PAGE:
When thinking of Belfast in Northern Ireland, people often envision The Troubles of the 20th century where religions fuelled violence and divided the city (quite literally). The long walls separating the areas of Shankhill Road and Falls Road are still standing today. However, Belfast is so much more than a city struggling with religious differences. There are many things to do in Belfast that set it apart from its troubling past and make for an amazing city to visit.
So, stock up on your British pounds and learn how to convert from kilometers to miles, we’re taking you on a journey of all the best places to visit in Belfast, Northern Ireland.
Top Things to do in Belfast
Located just two hours north of Dublin, Belfast is just a hop skip and a jump from Ireland’s more famous city but it feels worlds away. Belfast is the capital city of Northern Ireland which is part of the United Kingdom (not the Republic of Ireland). While Dublin feels like a city made for tourists, Belfast has a more authentic vibe where people hustle to work downtown and pubs are filled with locals instead of day tours coming in on a bus. Read more: 16 Fun Facts About Ireland To Prepare for your journey
If you are looking for the quintessential Irish experience, make sure to visit Belfast and set aside at least two days to truly explore it. If you are wondering why? We’re going to share some of the best things to do in Belfast to peak your interest and lure you to the north of the Emerald Isle.
1. Titanic Belfast
Without a doubt, one of the most popular things to do in Belfast is to visit Titanic Belfast. This incredible interactive museum is dedicated to the ill-fated Titanic voyage. The ill-fated RMS Titanic was built right here in the shipyards of Belfast. This huge museum takes you through the journey of building the Titanic to the rescue of survivors off the coast of Canada.
Titanic Belfast houses multimedia displays that share first-hand account stories playing over loudspeakers as you walk through its galleries showcasing replicas of rooms on the Titanic and relics salvaged from the site.
There’s a Disney-like ride in the middle of the self-guided tour where you hop on a ride as your journey to the bottom of the ship gliding through the bowels of the mighty ship. We have visited Titanic Belfast three times and we always find something new.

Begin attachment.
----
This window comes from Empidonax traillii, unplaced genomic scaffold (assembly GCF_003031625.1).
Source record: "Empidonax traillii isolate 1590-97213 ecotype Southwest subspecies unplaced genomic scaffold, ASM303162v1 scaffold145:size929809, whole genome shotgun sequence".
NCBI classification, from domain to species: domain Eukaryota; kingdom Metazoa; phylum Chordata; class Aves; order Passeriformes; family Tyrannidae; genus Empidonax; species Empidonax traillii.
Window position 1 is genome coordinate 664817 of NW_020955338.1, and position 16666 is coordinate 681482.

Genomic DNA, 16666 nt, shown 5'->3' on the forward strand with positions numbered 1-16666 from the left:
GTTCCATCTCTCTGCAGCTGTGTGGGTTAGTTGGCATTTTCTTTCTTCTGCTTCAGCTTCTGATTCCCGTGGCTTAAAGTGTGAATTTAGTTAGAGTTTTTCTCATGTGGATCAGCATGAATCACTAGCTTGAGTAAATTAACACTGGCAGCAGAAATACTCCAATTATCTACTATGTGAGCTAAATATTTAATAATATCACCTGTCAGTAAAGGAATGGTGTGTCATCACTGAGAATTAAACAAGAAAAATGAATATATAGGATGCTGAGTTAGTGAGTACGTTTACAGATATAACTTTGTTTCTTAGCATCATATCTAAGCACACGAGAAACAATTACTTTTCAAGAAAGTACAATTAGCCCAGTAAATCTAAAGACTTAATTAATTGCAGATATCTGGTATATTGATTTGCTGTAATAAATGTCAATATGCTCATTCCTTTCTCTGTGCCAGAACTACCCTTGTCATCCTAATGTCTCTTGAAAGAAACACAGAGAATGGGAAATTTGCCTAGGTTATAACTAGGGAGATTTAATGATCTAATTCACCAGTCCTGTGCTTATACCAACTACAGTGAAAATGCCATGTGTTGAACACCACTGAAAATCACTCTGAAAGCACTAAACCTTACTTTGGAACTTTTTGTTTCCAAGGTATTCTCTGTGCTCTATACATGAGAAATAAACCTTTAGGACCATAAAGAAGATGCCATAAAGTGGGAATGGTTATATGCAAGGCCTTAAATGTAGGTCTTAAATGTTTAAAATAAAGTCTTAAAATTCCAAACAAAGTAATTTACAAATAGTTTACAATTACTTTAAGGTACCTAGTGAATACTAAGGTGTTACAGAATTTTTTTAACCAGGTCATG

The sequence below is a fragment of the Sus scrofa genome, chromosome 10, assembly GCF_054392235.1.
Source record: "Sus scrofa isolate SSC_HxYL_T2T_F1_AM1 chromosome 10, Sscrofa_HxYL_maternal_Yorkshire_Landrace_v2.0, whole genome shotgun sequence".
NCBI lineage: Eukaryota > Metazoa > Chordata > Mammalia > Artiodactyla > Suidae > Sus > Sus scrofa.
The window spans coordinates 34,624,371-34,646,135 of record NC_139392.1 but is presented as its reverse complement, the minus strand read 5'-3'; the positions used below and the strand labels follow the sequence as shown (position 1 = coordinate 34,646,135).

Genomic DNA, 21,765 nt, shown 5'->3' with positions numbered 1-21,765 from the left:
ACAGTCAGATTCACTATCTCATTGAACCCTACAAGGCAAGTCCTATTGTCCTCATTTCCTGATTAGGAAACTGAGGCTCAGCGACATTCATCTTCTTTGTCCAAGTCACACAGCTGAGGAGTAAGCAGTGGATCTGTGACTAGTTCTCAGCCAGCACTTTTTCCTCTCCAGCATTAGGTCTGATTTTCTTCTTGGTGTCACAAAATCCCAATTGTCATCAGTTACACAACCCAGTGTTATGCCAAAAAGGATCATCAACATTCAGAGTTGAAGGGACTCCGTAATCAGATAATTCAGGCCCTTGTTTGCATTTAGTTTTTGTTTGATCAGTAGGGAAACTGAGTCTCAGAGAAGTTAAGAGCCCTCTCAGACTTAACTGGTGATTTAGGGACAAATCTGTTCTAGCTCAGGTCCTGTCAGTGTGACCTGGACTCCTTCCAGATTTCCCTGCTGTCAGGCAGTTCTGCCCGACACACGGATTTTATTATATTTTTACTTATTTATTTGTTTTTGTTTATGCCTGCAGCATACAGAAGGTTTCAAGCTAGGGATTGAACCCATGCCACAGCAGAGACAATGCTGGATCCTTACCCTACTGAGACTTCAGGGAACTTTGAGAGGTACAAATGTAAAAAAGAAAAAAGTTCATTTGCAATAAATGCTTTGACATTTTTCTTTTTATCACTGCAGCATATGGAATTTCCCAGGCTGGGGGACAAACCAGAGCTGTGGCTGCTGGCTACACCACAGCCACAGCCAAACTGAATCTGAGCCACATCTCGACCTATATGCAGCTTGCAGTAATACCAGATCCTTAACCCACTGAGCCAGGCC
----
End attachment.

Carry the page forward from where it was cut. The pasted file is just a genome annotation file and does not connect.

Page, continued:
- Opening Hours: 9 am – 7 pm
- Website: Titanic Belfast
- Address: 1 Olympic Way, Queen’s Road, Belfast BT3 9EP, UK
2. SS Nomadic
Once you finish off in Titanic Belfast, your ticket includes a self-guided tour of the SS Nomadic, the last remaining White Star Line ship in the world. It’s an interesting stop to see firsthand what it was like to step aboard the Titanic. The SS Nomadic was used to ferry passengers to the Titanic and was built with the same finishes as the Titanic herself.
It was often referred to as the mini Titanic as it was built alongside the ship and is exactly one-third its size. Its most famous voyage was taking first and second-class passengers from Cherbourg, France to the deeper waters to board the Titanic. It did not follow the Titanic’s fate however and served for another 50 years seeing many famous passengers walk its halls including Charlie Chaplin, Elizabeth Taylor, and Richard Burton.
- Opening Hours: 9 am – 7 pm
- Website: Explore SS Nomadic
- Address: Hamilton Dock, Queens Rd, Belfast BT3 9DT, UK
3. Titanic’s Dock and Pumphouse
When visiting Belfast, you’ll probably spend a good chunk of your time in the Titanic Quarter. The Titanic Quarter centers around the former Harland & Wolff shipyard and it’s worth spending a few hours in this area taking in its rich history. You don’t necessarily need to go inside Titanic Belfast for the Titanic Experience.
See where the massive ship sat in dry dock before launching. This is where the Titanic was constructed and you can walk its entire footprint. Visitors can descend 44 feet (13 meters). Located right next door is the pumphouse that was used to drain water from the dock that was then known as the Thompson Dry Dock today there are exhibits and machinery used when building the Titanic on display.
Address: NI Science Park, Queens Rd, Queen’s Island, Belfast BT3 9DT, UK
4. Titanic Hotel